Lieutenant Hercules enjoys his super powers. Artist: Al Liederman.


Medium: Comic books
Original Publisher: Spark Publications
First Appeared: 1944
Creators: H.L. Gold (writer) and Al Liederman (artist)
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Lieutenant Hercules (no relation) (him either) (nor him) (nope) wasn't exactly what you'd call a giant in the superhero field. The first indication of that was his physical size — he wasn't short like Wash Tubbs and Mickey Mouse were short, but his stature was definitely below average; and he was a lightweight …

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… even for his height. He made up a little of the heft with a slight paunch, but that only added to his image as the "before" part of a classic Charles Atlas ad. He even wore glasses, an infallible indicator of wimpiness according to the clichés ot the time. His regular name was Wilbur Klutz (no relation). His superhero suit consisted of a cape augmenting red long johns, like Supersnipe, The Red Tornado and Super Goof wore.

He seems to have been aware of his status as a non-powerhouse of a superhero by his choice of monicker, allowing himself to be outranked by Captain Triumph, Captain Freedom and even Captain Tootsie — to say nothing of Major Victory. He was down there with the three Lieutenants Marvel, who knew very well they were subordinate to Captain Marvel.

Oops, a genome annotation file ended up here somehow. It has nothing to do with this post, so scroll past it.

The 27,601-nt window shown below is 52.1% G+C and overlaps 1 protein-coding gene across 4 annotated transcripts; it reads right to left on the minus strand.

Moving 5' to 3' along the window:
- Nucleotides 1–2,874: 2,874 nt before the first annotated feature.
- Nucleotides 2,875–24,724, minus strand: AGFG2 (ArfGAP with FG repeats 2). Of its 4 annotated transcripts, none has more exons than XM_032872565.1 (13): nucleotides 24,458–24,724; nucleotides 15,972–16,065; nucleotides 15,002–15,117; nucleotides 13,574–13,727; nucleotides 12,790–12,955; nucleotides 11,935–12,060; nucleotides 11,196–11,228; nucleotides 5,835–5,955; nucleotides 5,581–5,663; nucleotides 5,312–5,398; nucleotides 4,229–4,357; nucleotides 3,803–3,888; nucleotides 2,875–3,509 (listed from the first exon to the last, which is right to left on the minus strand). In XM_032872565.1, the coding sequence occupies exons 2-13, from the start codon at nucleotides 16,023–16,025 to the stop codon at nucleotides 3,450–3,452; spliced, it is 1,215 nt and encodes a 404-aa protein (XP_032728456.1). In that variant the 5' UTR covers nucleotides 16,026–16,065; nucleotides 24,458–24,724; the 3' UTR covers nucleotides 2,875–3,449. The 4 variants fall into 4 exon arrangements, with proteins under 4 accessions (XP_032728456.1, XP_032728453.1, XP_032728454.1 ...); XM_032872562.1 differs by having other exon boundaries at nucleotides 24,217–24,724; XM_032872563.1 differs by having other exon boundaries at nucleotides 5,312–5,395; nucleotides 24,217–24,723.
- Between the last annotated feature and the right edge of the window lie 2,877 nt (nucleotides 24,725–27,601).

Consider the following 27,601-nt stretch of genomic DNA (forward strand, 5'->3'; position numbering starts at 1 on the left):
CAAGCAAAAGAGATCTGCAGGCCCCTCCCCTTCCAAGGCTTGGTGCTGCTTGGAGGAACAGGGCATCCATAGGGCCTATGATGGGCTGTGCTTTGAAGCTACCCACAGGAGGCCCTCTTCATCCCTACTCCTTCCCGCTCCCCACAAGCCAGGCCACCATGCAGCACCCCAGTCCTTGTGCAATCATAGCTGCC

Not that he lacked super powers. He could fly, bounce bullets off his chest, beat up foes much larger than himself, and had "hundreds" of other abilities, tho most weren't specified. He didn't use them in crime fighting, per se, but hired himself out like DC's Genius Jones did. Both of them anticipated Marvel's Hero for Hire by many years. But he was rather cavalier about the secret identity business — Wilbur's real name appeared in newspaper ads hawking Lt. Hercules's services.

Lieutenant Hercules was a late-comer to the superhero scene, debuting in Green Lama #1 (December, 1944), published by Spark Publications. This was a very minor outfit whose major contributions to comic book history consisted of Golden Lad and Atoman, which lasted a total of seven issues between them. The writer who created him was Horace L. Gold, whose major fame was as the founding editor of Galaxy magazine, which had a major influence on science fiction of the 1950s. The artist was Al Liederman, whose best-known character was a superhero parody called Captain Kid, a long-time back-pages feature in Fawcett's Captain Marvel Adventures and related titles.

Herc was in every issue of Green Lama, but the title lasted only eight issues, the final one dated March, 1946. His only subsequent appearance was in Daring Adventures #17, published by Super Comics (unauthorized reprints of Doll Man, The Avenger and more), which reprinted part of Green Lama #3 (without permission) in 1964.


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Text © 2007-10 Donald D. Markstein. Art © Spark Publications.